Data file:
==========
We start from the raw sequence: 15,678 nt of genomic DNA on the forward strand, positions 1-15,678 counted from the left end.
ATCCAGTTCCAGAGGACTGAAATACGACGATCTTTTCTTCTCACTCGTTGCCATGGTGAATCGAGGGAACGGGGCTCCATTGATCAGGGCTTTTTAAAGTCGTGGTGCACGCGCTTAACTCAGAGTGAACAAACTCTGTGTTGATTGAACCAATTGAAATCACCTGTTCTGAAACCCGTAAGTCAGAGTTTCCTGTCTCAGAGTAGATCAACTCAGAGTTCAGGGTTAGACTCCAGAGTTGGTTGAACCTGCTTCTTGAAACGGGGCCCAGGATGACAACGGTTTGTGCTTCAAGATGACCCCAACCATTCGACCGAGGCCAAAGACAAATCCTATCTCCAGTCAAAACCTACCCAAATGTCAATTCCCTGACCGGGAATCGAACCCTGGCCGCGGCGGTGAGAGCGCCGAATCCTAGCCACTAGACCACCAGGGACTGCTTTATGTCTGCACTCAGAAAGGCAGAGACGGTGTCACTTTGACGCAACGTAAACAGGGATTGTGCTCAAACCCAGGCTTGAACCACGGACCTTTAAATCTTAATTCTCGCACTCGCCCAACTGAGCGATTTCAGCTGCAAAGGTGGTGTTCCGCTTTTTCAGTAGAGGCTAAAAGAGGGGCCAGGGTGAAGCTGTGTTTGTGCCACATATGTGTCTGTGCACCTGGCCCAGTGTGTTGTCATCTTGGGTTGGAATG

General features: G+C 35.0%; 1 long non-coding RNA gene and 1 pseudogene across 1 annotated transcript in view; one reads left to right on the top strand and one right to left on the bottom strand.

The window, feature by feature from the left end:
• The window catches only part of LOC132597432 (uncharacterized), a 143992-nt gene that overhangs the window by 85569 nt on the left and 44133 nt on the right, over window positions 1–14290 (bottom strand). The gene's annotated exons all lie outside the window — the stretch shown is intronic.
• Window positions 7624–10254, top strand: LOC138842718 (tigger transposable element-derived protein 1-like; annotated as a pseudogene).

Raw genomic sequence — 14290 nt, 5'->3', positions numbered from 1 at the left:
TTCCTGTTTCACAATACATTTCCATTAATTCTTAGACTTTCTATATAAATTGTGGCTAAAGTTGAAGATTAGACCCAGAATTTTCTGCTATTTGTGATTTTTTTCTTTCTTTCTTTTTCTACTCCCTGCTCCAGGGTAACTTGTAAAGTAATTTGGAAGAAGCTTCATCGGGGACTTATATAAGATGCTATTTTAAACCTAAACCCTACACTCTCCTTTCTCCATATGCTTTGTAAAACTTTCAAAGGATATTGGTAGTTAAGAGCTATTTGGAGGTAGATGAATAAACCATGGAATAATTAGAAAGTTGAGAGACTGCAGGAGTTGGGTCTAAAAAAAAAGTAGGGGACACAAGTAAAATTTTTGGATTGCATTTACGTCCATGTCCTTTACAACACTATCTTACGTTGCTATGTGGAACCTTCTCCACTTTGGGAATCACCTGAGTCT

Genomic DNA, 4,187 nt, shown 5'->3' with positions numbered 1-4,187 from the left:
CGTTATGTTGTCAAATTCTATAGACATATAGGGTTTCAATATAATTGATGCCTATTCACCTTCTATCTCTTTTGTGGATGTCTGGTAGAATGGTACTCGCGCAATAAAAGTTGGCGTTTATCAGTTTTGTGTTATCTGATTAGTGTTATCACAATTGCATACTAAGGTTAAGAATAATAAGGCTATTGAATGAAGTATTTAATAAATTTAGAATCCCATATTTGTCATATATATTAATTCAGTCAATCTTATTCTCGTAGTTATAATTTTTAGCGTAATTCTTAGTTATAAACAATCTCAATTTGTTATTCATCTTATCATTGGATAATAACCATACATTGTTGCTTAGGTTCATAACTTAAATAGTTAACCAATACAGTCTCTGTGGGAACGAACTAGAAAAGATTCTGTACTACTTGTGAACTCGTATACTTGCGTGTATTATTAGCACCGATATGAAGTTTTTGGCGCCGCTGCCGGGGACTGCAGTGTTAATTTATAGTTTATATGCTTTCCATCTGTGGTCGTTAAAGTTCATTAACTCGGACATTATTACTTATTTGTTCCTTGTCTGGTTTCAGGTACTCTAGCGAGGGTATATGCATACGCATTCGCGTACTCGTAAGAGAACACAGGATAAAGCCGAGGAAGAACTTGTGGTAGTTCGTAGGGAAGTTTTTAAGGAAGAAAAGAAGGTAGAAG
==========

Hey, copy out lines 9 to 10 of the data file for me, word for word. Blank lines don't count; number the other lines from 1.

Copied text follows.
Genomic DNA, 4,187 nt, shown 5'->3' with positions numbered 1-4,187 from the left:
CGTTATGTTGTCAAATTCTATAGACATATAGGGTTTCAATATAATTGATGCCTATTCACCTTCTATCTCTTTTGTGGATGTCTGGTAGAATGGTACTCGCGCAATAAAAGTTGGCGTTTATCAGTTTTGTGTTATCTGATTAGTGTTATCACAATTGCATACTAAGGTTAAGAATAATAAGGCTATTGAATGAAGTATTTAATAAATTTAGAATCCCATATTTGTCATATATATTAATTCAGTCAATCTTATTCTCGTAGTTATAATTTTTAGCGTAATTCTTAGTTATAAACAATCTCAATTTGTTATTCATCTTATCATTGGATAATAACCATACATTGTTGCTTAGGTTCATAACTTAAATAGTTAACCAATACAGTCTCTGTGGGAACGAACTAGAAAAGATTCTGTACTACTTGTGAACTCGTATACTTGCGTGTATTATTAGCACCGATATGAAGTTTTTGGCGCCGCTGCCGGGGACTGCAGTGTTAATTTATAGTTTATATGCTTTCCATCTGTGGTCGTTAAAGTTCATTAACTCGGACATTATTACTTATTTGTTCCTTGTCTGGTTTCAGGTACTCTAGCGAGGGTATATGCATACGCATTCGCGTACTCGTAAGAGAACACAGGATAAAGCCGAGGAAGAACTTGTGGTAGTTCGTAGGGAAGTTTTTAAGGAAGAAAAGAAGGTAGAAG